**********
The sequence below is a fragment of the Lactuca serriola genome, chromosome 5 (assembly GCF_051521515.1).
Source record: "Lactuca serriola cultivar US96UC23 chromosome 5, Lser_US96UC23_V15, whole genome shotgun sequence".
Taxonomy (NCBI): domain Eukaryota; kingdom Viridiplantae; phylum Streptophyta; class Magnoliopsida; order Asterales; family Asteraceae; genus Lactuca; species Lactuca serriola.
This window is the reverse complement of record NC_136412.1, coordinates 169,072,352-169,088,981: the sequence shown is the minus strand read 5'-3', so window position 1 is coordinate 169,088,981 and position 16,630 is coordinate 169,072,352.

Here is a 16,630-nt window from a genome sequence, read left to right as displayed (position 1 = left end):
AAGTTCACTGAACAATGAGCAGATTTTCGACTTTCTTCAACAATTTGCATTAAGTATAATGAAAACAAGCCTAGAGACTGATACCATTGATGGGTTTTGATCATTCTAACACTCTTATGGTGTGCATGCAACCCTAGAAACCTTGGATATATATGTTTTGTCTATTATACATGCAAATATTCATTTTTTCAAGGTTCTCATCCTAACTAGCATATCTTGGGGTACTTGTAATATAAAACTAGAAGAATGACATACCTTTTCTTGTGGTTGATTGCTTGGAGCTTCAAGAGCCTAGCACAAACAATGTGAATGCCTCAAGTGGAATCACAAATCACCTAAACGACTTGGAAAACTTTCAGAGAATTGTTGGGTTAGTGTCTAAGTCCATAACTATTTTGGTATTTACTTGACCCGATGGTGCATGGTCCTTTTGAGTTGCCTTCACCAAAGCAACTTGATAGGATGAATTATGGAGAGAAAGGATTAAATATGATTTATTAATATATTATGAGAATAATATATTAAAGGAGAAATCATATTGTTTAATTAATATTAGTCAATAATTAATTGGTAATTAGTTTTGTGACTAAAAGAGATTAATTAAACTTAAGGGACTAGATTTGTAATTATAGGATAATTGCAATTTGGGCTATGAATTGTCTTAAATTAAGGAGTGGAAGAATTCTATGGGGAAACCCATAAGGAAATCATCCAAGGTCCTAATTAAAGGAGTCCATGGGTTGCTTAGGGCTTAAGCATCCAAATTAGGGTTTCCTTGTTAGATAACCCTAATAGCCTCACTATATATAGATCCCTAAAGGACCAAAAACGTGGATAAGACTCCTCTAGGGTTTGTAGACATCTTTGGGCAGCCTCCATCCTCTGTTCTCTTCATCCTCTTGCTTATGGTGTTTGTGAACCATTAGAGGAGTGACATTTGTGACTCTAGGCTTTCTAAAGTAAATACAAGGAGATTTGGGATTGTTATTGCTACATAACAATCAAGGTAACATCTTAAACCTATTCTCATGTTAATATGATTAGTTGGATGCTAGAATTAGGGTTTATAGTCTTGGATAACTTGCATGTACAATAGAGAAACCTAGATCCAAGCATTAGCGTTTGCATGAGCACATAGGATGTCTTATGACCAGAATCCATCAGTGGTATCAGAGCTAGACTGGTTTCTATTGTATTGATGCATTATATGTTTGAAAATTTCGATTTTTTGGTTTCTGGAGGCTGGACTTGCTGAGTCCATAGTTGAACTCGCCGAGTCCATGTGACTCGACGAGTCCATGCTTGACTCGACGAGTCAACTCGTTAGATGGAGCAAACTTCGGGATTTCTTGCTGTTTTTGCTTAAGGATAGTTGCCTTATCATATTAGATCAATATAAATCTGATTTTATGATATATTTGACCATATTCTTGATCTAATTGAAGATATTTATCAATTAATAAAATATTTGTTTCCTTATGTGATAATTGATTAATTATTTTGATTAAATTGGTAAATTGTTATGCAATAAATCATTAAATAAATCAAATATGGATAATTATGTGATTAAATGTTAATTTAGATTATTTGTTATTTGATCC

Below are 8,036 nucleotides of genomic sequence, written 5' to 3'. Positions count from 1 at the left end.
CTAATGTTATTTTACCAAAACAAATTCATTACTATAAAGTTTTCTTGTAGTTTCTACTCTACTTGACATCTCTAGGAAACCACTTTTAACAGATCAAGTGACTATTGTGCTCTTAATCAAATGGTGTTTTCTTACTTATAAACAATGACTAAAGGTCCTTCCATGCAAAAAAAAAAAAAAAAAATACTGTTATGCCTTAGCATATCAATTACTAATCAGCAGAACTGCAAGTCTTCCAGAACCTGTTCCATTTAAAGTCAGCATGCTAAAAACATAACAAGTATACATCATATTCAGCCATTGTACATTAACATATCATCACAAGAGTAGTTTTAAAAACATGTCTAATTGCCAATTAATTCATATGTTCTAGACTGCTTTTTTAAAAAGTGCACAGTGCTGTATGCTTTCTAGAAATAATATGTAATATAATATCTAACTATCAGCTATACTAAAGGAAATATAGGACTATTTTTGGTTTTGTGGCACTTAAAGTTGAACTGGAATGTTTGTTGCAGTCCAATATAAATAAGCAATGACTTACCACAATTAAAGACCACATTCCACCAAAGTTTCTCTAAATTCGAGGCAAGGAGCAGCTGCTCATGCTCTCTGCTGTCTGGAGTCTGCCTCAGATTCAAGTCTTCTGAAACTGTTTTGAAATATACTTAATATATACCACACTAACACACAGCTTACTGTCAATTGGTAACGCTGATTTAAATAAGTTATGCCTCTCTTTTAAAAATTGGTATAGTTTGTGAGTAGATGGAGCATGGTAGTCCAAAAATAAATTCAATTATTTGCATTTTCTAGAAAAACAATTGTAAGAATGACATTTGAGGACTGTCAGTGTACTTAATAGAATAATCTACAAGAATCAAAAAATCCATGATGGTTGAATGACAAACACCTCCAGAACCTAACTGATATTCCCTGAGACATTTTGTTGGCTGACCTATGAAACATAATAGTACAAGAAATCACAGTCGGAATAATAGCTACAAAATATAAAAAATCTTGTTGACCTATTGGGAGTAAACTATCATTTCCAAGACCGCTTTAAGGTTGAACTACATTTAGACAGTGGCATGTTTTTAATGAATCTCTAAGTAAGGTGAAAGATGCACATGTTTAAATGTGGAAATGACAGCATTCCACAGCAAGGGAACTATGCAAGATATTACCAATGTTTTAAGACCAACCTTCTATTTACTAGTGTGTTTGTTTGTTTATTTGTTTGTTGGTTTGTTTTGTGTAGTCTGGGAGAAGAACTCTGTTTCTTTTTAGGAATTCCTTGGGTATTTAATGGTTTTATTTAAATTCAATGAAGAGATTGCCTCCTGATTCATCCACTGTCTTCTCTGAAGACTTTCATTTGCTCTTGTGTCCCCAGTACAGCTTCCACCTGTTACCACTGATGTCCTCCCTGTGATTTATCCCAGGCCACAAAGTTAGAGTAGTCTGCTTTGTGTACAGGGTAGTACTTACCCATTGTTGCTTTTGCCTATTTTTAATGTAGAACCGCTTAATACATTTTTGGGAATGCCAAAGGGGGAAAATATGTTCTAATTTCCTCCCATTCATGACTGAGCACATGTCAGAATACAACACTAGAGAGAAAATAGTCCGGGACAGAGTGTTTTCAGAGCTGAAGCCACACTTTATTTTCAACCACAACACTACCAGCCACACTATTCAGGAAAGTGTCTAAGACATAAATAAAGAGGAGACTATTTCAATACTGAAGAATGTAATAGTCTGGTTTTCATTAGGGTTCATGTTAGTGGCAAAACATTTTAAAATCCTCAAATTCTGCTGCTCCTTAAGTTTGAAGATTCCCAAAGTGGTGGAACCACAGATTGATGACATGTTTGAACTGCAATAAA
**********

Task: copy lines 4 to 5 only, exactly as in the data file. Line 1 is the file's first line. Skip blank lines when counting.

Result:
This window is the reverse complement of record NC_136412.1, coordinates 169,072,352-169,088,981: the sequence shown is the minus strand read 5'-3', so window position 1 is coordinate 169,088,981 and position 16,630 is coordinate 169,072,352.

Here is a 16,630-nt window from a genome sequence, read left to right as displayed (position 1 = left end):